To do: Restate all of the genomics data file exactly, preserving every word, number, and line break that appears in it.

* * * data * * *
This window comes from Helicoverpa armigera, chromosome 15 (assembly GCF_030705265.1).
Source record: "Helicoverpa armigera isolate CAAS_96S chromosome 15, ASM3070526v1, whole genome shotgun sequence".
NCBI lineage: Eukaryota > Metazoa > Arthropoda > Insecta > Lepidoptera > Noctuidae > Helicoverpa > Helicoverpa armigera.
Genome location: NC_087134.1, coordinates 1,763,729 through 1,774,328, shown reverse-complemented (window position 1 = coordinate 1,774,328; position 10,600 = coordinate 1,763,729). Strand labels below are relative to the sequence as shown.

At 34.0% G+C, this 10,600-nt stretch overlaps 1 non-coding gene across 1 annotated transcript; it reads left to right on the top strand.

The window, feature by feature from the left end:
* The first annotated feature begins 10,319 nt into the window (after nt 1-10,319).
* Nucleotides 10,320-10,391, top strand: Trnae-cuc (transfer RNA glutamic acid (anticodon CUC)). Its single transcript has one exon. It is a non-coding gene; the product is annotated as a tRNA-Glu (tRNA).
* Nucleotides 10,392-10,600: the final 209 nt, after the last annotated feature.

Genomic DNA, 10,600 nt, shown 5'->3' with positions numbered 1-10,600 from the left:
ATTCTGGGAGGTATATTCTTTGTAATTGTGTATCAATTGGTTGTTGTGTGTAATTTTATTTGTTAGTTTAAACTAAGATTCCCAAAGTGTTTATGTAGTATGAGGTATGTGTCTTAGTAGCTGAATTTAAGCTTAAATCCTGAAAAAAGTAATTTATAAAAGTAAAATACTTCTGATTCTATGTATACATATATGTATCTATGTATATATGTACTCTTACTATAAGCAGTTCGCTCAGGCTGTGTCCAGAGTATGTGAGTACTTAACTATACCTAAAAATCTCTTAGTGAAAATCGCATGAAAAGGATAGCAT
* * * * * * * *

This window comes from Helicoverpa armigera, chromosome 15 (assembly GCF_030705265.1).
Source record: "Helicoverpa armigera isolate CAAS_96S chromosome 15, ASM3070526v1, whole genome shotgun sequence".
NCBI lineage: Eukaryota > Metazoa > Arthropoda > Insecta > Lepidoptera > Noctuidae > Helicoverpa > Helicoverpa armigera.
Genome location: NC_087134.1, coordinates 1,763,729 through 1,774,328, shown reverse-complemented (window position 1 = coordinate 1,774,328; position 10,600 = coordinate 1,763,729). Strand labels below are relative to the sequence as shown.

At 34.0% G+C, this 10,600-nt stretch overlaps 1 non-coding gene across 1 annotated transcript; it reads left to right on the top strand.

The window, feature by feature from the left end:
* The first annotated feature begins 10,319 nt into the window (after nt 1-10,319).
* Nucleotides 10,320-10,391, top strand: Trnae-cuc (transfer RNA glutamic acid (anticodon CUC)). Its single transcript has one exon. It is a non-coding gene; the product is annotated as a tRNA-Glu (tRNA).
* Nucleotides 10,392-10,600: the final 209 nt, after the last annotated feature.

Genomic DNA, 10,600 nt, shown 5'->3' with positions numbered 1-10,600 from the left:
ATTCTGGGAGGTATATTCTTTGTAATTGTGTATCAATTGGTTGTTGTGTGTAATTTTATTTGTTAGTTTAAACTAAGATTCCCAAAGTGTTTATGTAGTATGAGGTATGTGTCTTAGTAGCTGAATTTAAGCTTAAATCCTGAAAAAAGTAATTTATAAAAGTAAAATACTTCTGATTCTATGTATACATATATGTATCTATGTATATATGTACTCTTACTATAAGCAGTTCGCTCAGGCTGTGTCCAGAGTATGTGAGTACTTAACTATACCTAAAAATCTCTTAGTGAAAATCGCATGAAAAGGATAGCAT